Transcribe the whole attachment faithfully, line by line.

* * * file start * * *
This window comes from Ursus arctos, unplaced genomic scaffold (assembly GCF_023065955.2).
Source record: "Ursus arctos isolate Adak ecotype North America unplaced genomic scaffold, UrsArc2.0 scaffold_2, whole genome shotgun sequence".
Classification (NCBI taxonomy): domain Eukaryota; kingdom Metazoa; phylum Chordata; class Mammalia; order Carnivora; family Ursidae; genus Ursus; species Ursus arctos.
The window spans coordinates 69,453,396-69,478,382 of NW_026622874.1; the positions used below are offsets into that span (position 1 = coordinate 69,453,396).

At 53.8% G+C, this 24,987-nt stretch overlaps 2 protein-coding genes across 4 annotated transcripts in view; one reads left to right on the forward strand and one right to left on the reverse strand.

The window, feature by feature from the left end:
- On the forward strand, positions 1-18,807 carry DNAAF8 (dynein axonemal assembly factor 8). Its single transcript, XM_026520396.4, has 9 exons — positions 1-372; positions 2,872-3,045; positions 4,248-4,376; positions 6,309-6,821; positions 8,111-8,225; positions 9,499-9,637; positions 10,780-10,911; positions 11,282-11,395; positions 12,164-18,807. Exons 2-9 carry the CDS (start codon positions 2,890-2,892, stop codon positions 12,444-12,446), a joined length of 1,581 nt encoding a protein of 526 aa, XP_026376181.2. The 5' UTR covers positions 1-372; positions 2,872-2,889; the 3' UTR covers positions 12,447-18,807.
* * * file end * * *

This window comes from Ursus arctos, unplaced genomic scaffold (assembly GCF_023065955.2).
Source record: "Ursus arctos isolate Adak ecotype North America unplaced genomic scaffold, UrsArc2.0 scaffold_2, whole genome shotgun sequence".
Classification (NCBI taxonomy): domain Eukaryota; kingdom Metazoa; phylum Chordata; class Mammalia; order Carnivora; family Ursidae; genus Ursus; species Ursus arctos.
The window spans coordinates 69,453,396-69,478,382 of NW_026622874.1; the positions used below are offsets into that span (position 1 = coordinate 69,453,396).

At 53.8% G+C, this 24,987-nt stretch overlaps 2 protein-coding genes across 4 annotated transcripts in view; one reads left to right on the forward strand and one right to left on the reverse strand.

The window, feature by feature from the left end:
- On the forward strand, positions 1-18,807 carry DNAAF8 (dynein axonemal assembly factor 8). Its single transcript, XM_026520396.4, has 9 exons — positions 1-372; positions 2,872-3,045; positions 4,248-4,376; positions 6,309-6,821; positions 8,111-8,225; positions 9,499-9,637; positions 10,780-10,911; positions 11,282-11,395; positions 12,164-18,807. Exons 2-9 carry the CDS (start codon positions 2,890-2,892, stop codon positions 12,444-12,446), a joined length of 1,581 nt encoding a protein of 526 aa, XP_026376181.2. The 5' UTR covers positions 1-372; positions 2,872-2,889; the 3' UTR covers positions 12,447-18,807.